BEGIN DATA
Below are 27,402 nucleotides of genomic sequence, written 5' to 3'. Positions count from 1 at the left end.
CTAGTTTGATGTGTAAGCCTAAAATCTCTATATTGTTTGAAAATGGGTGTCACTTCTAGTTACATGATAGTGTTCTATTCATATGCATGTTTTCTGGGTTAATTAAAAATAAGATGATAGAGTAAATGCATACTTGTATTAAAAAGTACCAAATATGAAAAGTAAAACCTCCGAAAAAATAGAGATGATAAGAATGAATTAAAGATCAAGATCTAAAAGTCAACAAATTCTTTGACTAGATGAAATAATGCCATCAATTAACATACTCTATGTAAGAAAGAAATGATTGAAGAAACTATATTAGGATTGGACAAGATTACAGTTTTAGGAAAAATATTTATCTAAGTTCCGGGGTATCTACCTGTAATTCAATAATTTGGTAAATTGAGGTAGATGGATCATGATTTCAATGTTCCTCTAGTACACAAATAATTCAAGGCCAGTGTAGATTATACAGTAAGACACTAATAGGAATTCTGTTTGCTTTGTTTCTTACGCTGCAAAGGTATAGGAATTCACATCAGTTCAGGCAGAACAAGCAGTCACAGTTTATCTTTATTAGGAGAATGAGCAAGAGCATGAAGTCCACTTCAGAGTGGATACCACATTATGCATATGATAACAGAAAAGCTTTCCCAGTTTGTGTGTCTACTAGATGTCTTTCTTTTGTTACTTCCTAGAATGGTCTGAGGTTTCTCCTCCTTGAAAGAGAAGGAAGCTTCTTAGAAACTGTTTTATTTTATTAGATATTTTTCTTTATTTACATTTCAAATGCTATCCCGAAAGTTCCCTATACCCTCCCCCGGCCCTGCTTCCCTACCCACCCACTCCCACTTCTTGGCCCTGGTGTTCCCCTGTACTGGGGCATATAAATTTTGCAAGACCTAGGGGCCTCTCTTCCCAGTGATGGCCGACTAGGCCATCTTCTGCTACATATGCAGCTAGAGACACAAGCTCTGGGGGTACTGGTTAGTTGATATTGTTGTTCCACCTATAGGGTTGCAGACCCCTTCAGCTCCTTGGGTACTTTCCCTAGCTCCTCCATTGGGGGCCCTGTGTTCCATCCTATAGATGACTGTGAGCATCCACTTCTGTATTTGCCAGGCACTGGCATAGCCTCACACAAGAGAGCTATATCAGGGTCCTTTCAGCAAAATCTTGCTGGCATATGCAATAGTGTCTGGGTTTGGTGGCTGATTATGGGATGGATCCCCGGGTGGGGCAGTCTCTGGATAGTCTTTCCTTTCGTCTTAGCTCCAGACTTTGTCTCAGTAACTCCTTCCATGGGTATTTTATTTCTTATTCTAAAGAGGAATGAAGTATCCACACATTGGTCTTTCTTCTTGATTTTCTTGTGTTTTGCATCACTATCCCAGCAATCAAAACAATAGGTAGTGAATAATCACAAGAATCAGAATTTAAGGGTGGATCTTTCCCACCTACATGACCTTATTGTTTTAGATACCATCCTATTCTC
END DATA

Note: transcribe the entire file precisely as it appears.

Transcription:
Below are 27,402 nucleotides of genomic sequence, written 5' to 3'. Positions count from 1 at the left end.
CTAGTTTGATGTGTAAGCCTAAAATCTCTATATTGTTTGAAAATGGGTGTCACTTCTAGTTACATGATAGTGTTCTATTCATATGCATGTTTTCTGGGTTAATTAAAAATAAGATGATAGAGTAAATGCATACTTGTATTAAAAAGTACCAAATATGAAAAGTAAAACCTCCGAAAAAATAGAGATGATAAGAATGAATTAAAGATCAAGATCTAAAAGTCAACAAATTCTTTGACTAGATGAAATAATGCCATCAATTAACATACTCTATGTAAGAAAGAAATGATTGAAGAAACTATATTAGGATTGGACAAGATTACAGTTTTAGGAAAAATATTTATCTAAGTTCCGGGGTATCTACCTGTAATTCAATAATTTGGTAAATTGAGGTAGATGGATCATGATTTCAATGTTCCTCTAGTACACAAATAATTCAAGGCCAGTGTAGATTATACAGTAAGACACTAATAGGAATTCTGTTTGCTTTGTTTCTTACGCTGCAAAGGTATAGGAATTCACATCAGTTCAGGCAGAACAAGCAGTCACAGTTTATCTTTATTAGGAGAATGAGCAAGAGCATGAAGTCCACTTCAGAGTGGATACCACATTATGCATATGATAACAGAAAAGCTTTCCCAGTTTGTGTGTCTACTAGATGTCTTTCTTTTGTTACTTCCTAGAATGGTCTGAGGTTTCTCCTCCTTGAAAGAGAAGGAAGCTTCTTAGAAACTGTTTTATTTTATTAGATATTTTTCTTTATTTACATTTCAAATGCTATCCCGAAAGTTCCCTATACCCTCCCCCGGCCCTGCTTCCCTACCCACCCACTCCCACTTCTTGGCCCTGGTGTTCCCCTGTACTGGGGCATATAAATTTTGCAAGACCTAGGGGCCTCTCTTCCCAGTGATGGCCGACTAGGCCATCTTCTGCTACATATGCAGCTAGAGACACAAGCTCTGGGGGTACTGGTTAGTTGATATTGTTGTTCCACCTATAGGGTTGCAGACCCCTTCAGCTCCTTGGGTACTTTCCCTAGCTCCTCCATTGGGGGCCCTGTGTTCCATCCTATAGATGACTGTGAGCATCCACTTCTGTATTTGCCAGGCACTGGCATAGCCTCACACAAGAGAGCTATATCAGGGTCCTTTCAGCAAAATCTTGCTGGCATATGCAATAGTGTCTGGGTTTGGTGGCTGATTATGGGATGGATCCCCGGGTGGGGCAGTCTCTGGATAGTCTTTCCTTTCGTCTTAGCTCCAGACTTTGTCTCAGTAACTCCTTCCATGGGTATTTTATTTCTTATTCTAAAGAGGAATGAAGTATCCACACATTGGTCTTTCTTCTTGATTTTCTTGTGTTTTGCATCACTATCCCAGCAATCAAAACAATAGGTAGTGAATAATCACAAGAATCAGAATTTAAGGGTGGATCTTTCCCACCTACATGACCTTATTGTTTTAGATACCATCCTATTCTC